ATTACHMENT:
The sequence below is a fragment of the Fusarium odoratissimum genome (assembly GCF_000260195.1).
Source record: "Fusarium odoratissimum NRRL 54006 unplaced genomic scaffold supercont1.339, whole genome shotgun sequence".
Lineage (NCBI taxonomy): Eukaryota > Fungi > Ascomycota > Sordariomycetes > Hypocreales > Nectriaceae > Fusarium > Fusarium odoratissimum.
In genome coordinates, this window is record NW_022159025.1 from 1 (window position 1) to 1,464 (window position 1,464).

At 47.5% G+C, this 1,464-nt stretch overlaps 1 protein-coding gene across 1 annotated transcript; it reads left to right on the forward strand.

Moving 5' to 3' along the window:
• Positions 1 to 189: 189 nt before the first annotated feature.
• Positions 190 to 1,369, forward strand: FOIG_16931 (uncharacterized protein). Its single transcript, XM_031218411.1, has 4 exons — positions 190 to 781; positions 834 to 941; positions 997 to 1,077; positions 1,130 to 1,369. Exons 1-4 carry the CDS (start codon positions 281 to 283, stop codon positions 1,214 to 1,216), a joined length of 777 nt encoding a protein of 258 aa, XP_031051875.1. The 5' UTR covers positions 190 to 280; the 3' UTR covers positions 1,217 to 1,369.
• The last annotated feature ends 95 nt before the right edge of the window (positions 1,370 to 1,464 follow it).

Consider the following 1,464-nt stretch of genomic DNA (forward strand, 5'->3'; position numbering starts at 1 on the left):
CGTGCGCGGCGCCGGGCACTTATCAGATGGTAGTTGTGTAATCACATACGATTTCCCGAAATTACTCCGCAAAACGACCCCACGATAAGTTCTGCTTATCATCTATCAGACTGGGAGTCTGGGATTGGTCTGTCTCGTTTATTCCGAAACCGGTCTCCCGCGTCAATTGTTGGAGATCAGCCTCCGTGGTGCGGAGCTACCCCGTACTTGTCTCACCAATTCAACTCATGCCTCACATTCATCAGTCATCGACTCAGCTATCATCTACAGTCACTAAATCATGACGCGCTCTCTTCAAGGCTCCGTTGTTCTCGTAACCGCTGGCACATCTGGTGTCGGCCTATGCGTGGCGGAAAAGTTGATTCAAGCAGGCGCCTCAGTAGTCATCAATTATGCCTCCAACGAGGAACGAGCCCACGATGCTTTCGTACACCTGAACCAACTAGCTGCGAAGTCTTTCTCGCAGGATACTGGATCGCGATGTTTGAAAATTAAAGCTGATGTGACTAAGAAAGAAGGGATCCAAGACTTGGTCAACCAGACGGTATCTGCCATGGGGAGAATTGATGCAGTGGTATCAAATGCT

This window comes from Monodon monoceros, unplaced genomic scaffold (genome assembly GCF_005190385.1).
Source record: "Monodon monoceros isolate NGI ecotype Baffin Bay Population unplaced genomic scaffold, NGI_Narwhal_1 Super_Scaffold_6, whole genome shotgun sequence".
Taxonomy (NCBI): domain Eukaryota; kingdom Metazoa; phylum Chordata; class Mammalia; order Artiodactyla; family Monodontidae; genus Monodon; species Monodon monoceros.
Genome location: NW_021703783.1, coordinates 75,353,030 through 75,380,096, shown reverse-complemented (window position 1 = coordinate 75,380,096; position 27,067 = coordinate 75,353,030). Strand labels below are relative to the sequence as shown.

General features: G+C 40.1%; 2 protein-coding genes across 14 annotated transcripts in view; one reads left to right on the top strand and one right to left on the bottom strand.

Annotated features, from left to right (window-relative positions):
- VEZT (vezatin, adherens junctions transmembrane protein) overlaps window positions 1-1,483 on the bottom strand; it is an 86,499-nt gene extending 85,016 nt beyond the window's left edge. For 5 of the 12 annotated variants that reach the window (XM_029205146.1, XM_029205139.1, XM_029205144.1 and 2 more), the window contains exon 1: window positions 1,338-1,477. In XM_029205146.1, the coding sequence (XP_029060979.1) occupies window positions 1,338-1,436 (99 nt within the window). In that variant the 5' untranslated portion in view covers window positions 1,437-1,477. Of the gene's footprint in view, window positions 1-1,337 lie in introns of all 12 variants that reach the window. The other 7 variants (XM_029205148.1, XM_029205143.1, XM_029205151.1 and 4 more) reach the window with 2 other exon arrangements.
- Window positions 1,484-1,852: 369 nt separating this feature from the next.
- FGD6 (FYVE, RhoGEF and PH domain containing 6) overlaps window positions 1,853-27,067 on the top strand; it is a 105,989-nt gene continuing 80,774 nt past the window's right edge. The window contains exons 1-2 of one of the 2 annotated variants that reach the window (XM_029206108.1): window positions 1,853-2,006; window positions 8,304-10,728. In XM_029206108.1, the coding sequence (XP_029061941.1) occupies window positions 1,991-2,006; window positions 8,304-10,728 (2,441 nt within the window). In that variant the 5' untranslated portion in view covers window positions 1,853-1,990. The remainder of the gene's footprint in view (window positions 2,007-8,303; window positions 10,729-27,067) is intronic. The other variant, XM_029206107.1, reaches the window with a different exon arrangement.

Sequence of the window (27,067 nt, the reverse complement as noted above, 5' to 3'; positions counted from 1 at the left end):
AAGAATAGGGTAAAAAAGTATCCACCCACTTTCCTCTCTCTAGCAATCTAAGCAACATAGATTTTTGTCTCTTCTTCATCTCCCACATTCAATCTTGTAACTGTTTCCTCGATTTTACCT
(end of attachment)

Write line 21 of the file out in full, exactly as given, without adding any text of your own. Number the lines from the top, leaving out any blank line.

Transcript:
Sequence of the window (27,067 nt, the reverse complement as noted above, 5' to 3'; positions counted from 1 at the left end):